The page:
Mesenteric lymph has been implicated as the mechanistic link by which bioactive mediators elaborated from the ischemic gut during hemorrhagic shock can provoke distant organ injury(1
). Collectively, basic bench work with rodent models of hemorrhagic shock from Deitch, et al and our lab have shown PSML to contain factors that can incite acute lung injury through mechanisms of endothelial inflammation and apoptosis as well as neutrophil priming(3
). Current research in this area has emphasized identifying the toxic bioactive mediators in PSML. Initial investigations eliminated the seemingly obvious molecules such as TNF, LPS and proinflammatory cytokines(17
). Therefore, given the enormous amount of possible biologic mediators in the lymph, we began our analysis with a global evaluation using a quantitative proteomics approach. This provided an armamentarium of information for further focused studies. Although the results of this current study are observational, we now have an initiating focus to delineate the causative agent(s) and specific components of lymph that contribute to the bioactivity. Previously, we have reported the identification of a neutral phospholipase A2-derived lipid as a potential mediator found in the PSML with proinflammatory activity(8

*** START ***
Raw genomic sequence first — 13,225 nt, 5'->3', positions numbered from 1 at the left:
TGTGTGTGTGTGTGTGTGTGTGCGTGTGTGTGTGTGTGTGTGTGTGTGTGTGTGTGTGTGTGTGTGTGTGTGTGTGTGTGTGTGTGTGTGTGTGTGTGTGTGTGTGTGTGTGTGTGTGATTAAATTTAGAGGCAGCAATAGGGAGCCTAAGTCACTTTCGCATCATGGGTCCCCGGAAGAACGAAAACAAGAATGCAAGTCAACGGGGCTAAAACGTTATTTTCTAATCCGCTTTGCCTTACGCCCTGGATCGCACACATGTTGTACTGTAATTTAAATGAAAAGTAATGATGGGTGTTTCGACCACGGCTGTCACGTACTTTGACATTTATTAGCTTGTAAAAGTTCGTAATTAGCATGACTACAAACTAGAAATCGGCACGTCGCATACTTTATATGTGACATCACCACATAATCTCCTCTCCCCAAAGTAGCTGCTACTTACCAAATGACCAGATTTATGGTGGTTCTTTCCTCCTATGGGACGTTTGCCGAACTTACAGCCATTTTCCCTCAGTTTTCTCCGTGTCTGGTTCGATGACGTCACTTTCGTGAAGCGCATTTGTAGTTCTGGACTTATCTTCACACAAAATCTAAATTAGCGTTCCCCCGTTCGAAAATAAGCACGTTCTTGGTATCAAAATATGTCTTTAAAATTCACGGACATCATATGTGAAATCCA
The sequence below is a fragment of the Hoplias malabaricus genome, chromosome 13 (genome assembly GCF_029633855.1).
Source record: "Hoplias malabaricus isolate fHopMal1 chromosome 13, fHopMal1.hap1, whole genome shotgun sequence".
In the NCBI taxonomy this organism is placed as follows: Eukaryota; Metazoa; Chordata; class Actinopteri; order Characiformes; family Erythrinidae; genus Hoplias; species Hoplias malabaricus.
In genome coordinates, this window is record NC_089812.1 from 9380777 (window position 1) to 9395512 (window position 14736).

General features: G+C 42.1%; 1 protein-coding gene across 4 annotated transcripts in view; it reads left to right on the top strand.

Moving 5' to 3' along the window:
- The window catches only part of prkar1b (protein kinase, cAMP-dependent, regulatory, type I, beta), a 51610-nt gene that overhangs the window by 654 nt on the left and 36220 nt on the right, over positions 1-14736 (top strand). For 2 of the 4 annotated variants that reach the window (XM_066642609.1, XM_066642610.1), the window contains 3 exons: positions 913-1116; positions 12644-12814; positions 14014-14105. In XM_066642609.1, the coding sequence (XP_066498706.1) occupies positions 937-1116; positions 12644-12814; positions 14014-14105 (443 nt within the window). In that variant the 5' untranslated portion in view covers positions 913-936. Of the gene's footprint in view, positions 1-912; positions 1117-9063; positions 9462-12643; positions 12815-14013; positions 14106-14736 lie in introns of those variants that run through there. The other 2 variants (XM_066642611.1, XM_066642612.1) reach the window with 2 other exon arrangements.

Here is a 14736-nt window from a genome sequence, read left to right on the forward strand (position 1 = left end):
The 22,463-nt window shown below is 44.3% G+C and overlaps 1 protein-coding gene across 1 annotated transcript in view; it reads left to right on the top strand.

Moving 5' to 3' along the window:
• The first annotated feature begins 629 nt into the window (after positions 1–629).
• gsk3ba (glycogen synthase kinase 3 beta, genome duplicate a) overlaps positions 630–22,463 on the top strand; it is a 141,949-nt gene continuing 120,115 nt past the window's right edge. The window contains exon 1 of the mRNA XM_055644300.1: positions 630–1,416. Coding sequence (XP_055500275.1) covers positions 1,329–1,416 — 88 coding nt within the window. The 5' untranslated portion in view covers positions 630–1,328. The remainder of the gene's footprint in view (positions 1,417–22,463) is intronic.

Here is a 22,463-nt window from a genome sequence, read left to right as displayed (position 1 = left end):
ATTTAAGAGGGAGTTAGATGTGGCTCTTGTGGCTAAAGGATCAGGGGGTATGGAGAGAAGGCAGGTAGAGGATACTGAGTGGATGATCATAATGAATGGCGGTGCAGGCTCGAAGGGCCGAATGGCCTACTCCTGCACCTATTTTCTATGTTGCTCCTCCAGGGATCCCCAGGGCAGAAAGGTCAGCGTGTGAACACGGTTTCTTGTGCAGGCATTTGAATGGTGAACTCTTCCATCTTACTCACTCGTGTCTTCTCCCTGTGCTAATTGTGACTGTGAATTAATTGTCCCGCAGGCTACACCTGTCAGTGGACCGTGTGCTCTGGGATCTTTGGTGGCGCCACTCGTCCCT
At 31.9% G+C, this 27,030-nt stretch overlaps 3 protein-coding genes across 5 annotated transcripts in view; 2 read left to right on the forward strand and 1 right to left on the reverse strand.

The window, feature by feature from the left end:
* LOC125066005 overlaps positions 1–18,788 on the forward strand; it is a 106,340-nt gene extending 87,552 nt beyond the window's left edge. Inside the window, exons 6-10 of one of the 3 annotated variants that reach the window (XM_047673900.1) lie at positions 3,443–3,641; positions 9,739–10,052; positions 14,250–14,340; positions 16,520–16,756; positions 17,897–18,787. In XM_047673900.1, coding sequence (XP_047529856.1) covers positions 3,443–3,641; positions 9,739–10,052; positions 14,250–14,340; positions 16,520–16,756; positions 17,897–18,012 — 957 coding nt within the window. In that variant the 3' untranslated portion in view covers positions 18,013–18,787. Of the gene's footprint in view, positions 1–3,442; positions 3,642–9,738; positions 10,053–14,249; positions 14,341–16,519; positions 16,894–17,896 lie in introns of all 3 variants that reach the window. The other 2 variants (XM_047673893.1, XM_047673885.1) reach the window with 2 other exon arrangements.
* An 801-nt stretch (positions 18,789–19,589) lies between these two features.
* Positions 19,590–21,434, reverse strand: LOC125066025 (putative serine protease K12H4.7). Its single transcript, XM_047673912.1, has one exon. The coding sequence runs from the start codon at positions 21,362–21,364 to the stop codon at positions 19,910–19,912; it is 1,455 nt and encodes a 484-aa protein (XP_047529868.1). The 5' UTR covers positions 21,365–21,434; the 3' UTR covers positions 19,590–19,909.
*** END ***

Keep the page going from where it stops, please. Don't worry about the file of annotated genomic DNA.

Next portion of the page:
). Conceivably, this lipid mediator may be present in the inactive preshock lymph possibly bound to a carrier protein. The depletion of specific proteins exacerbated by dilution from resuscitation may allow the unbound lipid fraction to increase in effective concentration thereby becoming biologically active. This theory led us to employ proteomics to pursue the identity of lipid-binding proteins that change following hemorrhagic shock and resuscitation.